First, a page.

Ofcom’s tight grip on current affairs broadcasts has been likened by some observers to a choking collar. Clive Myrie, one of the BBC’s most decent and best educated correspondents, disagrees. But Myrie’s robust defence of Ofcom’s role, which he put forward in the inaugural Harold Evans Memorial Lecture this week, should trouble anyone concerned with preserving free speech on air.
Myrie took a simple line: to compare the US and UK broadcasting landscapes. In the US there is not, and under the First Amendment probably could not be, any regulation of how news is presented. The result is overbearing influence exercised by presenters on channels such as CNN or Fox; a ‘trust deficit’ as regards news sources; and generally an ‘ultra-toxic’ media environment. This free-for-all led to polarisation and violence (cue footage of Trump supporters storming the Capitol) and misinformation (cue on-air climate change denial).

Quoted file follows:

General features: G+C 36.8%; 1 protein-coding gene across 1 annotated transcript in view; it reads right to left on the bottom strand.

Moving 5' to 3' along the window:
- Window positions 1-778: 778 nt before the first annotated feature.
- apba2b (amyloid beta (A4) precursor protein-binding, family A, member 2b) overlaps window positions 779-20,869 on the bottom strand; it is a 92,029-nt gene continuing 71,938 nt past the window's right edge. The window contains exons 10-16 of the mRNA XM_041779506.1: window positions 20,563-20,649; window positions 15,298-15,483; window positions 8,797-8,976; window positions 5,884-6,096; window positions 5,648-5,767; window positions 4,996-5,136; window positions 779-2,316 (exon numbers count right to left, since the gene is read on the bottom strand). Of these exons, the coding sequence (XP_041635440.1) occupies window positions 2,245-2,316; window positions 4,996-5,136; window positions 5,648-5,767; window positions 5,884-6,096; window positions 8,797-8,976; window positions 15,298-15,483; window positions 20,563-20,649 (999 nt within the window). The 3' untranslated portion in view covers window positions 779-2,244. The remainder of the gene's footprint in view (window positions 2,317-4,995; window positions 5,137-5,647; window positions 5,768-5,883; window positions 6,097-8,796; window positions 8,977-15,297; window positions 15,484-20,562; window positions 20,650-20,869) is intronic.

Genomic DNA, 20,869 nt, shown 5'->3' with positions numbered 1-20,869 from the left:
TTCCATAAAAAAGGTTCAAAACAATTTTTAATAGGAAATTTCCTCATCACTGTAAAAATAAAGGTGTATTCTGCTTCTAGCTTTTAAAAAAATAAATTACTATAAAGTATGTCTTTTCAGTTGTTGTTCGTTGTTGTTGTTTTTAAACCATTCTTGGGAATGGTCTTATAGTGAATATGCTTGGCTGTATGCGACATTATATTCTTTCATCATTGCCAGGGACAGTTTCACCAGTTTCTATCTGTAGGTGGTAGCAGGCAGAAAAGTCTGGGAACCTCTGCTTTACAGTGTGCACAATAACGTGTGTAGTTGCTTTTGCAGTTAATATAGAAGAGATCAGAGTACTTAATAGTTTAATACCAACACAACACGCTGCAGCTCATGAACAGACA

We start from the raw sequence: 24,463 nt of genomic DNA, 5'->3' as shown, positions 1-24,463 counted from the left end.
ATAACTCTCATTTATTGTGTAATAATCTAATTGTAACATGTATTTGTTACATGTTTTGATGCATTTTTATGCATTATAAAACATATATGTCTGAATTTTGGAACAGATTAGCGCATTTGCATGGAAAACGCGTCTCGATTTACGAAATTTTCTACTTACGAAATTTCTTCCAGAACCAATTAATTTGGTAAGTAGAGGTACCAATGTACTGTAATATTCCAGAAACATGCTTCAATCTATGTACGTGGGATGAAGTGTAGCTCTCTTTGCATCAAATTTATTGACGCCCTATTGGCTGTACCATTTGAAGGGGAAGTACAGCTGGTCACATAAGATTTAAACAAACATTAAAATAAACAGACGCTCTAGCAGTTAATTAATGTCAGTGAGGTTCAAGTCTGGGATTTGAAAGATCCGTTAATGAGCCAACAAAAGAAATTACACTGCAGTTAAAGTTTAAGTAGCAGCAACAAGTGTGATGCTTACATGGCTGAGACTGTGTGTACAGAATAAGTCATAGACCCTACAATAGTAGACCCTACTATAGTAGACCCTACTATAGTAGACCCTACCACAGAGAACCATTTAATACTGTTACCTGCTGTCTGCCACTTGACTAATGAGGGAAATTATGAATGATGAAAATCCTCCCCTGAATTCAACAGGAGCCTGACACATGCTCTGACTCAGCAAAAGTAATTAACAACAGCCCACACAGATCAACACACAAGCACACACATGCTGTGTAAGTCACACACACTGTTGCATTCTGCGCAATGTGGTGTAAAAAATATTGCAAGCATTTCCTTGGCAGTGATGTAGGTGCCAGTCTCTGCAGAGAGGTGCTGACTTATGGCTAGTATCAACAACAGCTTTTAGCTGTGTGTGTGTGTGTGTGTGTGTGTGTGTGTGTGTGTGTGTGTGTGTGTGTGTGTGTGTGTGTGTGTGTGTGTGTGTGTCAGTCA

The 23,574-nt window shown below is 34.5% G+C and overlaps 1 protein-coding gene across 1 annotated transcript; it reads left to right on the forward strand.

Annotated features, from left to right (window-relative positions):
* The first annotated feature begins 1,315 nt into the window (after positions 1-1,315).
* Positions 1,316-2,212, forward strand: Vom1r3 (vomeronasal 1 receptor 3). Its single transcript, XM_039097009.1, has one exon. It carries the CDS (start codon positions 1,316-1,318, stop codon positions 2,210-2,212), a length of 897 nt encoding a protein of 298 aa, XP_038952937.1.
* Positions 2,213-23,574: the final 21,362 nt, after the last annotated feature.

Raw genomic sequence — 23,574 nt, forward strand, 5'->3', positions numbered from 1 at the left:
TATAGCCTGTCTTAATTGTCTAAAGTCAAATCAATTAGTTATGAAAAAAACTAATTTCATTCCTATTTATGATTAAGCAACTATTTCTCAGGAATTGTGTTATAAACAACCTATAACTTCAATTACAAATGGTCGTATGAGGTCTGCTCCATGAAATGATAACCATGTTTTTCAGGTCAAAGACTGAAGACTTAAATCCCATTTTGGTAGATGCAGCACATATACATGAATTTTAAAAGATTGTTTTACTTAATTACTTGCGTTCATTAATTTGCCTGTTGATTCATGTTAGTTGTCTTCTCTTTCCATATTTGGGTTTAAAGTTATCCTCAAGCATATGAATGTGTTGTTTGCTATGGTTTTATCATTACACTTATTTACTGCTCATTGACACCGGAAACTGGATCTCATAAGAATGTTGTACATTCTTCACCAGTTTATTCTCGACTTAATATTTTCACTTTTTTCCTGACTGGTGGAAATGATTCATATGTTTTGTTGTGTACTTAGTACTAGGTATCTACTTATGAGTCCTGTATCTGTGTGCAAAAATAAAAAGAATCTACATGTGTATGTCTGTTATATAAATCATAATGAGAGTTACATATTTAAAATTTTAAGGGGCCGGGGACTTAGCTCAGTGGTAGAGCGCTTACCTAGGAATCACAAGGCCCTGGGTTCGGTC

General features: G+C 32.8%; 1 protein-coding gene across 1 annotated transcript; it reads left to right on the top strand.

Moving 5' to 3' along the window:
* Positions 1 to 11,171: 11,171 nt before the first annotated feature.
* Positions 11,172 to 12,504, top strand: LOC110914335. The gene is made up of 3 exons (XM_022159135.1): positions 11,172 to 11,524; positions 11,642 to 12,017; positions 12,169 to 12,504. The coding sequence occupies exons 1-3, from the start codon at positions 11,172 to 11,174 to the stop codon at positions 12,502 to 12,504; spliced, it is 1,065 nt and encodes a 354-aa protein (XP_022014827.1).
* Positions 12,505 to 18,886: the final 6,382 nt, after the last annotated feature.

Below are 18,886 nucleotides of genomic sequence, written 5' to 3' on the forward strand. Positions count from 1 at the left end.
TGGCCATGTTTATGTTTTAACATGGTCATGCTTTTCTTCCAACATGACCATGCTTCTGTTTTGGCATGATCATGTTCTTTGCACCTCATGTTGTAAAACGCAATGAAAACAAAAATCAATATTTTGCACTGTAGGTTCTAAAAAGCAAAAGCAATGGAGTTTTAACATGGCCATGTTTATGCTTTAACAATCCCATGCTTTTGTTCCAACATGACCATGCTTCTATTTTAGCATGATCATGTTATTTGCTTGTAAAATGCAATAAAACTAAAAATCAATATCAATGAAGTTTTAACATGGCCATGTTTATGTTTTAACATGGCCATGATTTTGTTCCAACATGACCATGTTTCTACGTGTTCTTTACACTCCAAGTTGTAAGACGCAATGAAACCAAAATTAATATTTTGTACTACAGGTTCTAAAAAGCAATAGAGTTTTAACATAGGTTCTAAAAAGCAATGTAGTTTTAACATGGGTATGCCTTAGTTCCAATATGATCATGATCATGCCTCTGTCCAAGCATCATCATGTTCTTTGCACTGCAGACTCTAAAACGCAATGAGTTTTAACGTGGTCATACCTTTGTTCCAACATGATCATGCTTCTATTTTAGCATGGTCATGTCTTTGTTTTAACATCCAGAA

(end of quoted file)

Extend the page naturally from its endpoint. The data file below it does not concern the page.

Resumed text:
By contrast, things are different in the UK. True, extreme views are held; true, there has been enormous polarisation over matters like Brexit. But the damage to social cohesion has been limited. The heavily-regulated BBC, widely trusted for accuracy, had held the nation together. Ofcom’s rules, requiring balanced current affairs coverage on the broadcast media generally, have kept us safe and free from the excesses seen in the US.
Is this right? Well, to quote the downtrodden acolytes in Scoop, ‘Up to a point, Lord Copper.’
For one thing, the amount of news people actually gather from mainstream media, including television, is going down fast, and with it the harm such media can do. Increasingly, one suspects, people watch channels like Fox News, not in order to obtain information, but to reinforce their views relating to information they have obtained on social media or elsewhere. The suggestion that Fox’s programming somehow caused or even facilitated events on the Capitol looks implausible.
But there is a more important point.